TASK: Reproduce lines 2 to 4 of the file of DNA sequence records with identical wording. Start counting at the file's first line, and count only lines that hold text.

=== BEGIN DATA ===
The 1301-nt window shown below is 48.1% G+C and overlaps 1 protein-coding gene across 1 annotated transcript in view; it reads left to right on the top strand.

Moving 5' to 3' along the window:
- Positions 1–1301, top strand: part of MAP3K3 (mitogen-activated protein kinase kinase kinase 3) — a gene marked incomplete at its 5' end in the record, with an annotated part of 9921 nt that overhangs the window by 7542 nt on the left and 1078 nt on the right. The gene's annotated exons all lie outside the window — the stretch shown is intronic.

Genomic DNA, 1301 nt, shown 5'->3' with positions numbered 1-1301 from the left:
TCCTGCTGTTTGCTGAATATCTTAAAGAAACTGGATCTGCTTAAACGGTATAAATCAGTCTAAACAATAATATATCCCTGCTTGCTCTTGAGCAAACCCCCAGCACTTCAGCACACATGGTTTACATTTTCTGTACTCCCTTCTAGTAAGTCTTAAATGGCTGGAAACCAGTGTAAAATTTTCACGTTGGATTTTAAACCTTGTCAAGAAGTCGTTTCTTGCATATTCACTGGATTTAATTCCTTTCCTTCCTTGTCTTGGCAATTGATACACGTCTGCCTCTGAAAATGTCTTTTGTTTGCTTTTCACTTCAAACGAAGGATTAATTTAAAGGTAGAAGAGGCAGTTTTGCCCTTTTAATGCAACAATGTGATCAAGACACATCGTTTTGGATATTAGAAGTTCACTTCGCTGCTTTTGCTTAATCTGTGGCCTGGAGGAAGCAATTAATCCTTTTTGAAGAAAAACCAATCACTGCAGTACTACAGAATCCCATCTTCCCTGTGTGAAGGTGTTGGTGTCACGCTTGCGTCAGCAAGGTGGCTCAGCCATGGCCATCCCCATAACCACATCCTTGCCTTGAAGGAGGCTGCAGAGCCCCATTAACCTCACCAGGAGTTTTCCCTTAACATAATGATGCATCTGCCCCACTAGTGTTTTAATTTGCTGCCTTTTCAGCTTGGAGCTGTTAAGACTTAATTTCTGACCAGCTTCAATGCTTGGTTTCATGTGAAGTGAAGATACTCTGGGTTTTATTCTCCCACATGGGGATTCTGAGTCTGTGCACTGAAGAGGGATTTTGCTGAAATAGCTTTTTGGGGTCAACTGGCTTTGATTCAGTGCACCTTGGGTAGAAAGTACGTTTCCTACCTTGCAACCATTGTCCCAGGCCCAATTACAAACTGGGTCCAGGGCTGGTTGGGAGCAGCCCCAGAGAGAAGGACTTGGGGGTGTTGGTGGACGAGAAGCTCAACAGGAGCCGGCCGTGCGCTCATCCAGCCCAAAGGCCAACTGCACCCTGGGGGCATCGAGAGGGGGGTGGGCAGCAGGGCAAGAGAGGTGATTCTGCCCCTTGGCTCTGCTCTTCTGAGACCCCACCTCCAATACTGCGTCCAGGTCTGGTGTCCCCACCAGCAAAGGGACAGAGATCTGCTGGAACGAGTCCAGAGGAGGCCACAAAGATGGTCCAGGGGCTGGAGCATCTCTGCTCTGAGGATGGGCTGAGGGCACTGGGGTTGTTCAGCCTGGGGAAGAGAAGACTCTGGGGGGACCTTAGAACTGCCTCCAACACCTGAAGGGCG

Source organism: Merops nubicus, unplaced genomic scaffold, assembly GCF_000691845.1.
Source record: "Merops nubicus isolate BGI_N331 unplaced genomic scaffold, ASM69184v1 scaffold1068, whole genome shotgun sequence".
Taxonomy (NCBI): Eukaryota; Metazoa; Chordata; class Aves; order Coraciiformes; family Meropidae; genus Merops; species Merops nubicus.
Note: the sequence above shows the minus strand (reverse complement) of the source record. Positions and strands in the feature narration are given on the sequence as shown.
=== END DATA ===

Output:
Moving 5' to 3' along the window:
- Positions 1–1301, top strand: part of MAP3K3 (mitogen-activated protein kinase kinase kinase 3) — a gene marked incomplete at its 5' end in the record, with an annotated part of 9921 nt that overhangs the window by 7542 nt on the left and 1078 nt on the right. The gene's annotated exons all lie outside the window — the stretch shown is intronic.

Genomic DNA, 1301 nt, shown 5'->3' with positions numbered 1-1301 from the left: